After a significant investigation was conducted on both sides of the Atlantic by numerous US and UK government agencies, arrests were eventually made. Oversight of LIBOR was handed to UK financial regulators to ensure integrity and reliability moving forward. It was recommended that from 2012 that the panel of banks reporting rates should do so based on sets of recorded transactions, and with the publication of individual bank’s rates submissions every three months. More recently it has been decided that LIBOR should be replaced altogether with what the Bank of England has termed risk free rates (RFRs). One of these is the Sterling Overnight Interbank Average Rate (SONIA). This currently exists and is the effective interest rate charged overnight on unsecured transactions in Sterling (the equivalent being SOFR in the US overseen by the NY Federal Reserve).

SONIA is a weighted average of a previous day’s overnight Sterling transactions and is published daily. The other rates likely to be picked up in the EU and the US follow similar calculations. However, after all the realisation, scrutiny and subsequent criminal conviction surrounding LIBOR it seems somewhat ironic that a replacement rate categorised as being “risk free” are being used. Intrinsically it could be argued that no rate is without risk, especially when again like LIBOR, in effect, these “risk free” rates, speaking particularly of SONIA, are subject to the rates the banks themselves set on their own transactions with one another. In saying this, there is of course an inherent reduction in potential risk of blatant making up of rates entirely due to those being set and therefore fed into SONIA being used in the past to affect real transactions. But to imply then that banks or financial institutions could not on a subtle level (e.g. a basis point of movement) affect overall averages of SONIA through their own decisiveness of transactional interest rates seems far fetched. Continued trust of these behemoths of complex, profit driven, financial networks may be detrimental to much more than these networks themselves which was seen in the Great Recession. This is not to say that outright distrust is warranted, or there is an existing or otherwise interest rate calculation that does more to drive home or enforce integrity. However, using one that fundamentally appears vulnerable to similar nefarious activity seems counter productive.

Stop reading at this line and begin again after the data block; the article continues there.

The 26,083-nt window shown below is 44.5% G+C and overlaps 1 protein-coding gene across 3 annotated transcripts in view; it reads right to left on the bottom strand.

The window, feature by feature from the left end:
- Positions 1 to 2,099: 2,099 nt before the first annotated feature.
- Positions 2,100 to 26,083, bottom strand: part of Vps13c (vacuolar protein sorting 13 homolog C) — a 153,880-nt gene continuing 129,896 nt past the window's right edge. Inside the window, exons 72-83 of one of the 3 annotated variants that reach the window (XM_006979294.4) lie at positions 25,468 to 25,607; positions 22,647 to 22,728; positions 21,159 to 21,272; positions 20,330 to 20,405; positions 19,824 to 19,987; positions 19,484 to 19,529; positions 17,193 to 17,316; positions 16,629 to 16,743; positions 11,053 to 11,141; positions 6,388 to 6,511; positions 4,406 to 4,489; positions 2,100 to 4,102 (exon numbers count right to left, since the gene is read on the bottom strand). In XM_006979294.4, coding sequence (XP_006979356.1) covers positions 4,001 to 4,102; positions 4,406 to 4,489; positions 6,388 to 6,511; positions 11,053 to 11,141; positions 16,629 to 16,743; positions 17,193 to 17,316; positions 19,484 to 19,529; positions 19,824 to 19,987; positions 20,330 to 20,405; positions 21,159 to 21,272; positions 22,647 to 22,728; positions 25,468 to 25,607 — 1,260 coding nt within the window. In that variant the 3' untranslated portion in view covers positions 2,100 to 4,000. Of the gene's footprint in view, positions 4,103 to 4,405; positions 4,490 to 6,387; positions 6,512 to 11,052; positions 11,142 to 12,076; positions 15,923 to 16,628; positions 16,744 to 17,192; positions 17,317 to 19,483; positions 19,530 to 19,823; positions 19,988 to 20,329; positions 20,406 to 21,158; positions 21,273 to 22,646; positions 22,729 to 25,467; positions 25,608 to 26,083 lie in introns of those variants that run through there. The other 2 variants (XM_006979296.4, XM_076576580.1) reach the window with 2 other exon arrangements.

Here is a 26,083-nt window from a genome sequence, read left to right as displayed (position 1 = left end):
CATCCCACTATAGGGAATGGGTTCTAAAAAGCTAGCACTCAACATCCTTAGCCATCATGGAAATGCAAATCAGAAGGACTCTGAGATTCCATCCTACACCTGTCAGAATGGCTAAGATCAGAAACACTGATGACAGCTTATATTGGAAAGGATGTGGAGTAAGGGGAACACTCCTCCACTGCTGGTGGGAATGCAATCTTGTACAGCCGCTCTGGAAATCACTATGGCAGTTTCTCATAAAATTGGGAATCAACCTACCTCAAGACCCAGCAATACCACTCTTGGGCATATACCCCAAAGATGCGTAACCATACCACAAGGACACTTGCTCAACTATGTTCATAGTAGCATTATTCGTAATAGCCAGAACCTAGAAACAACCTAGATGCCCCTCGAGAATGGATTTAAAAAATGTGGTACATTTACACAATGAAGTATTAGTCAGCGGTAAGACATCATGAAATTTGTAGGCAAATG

by Maurizio J Liberante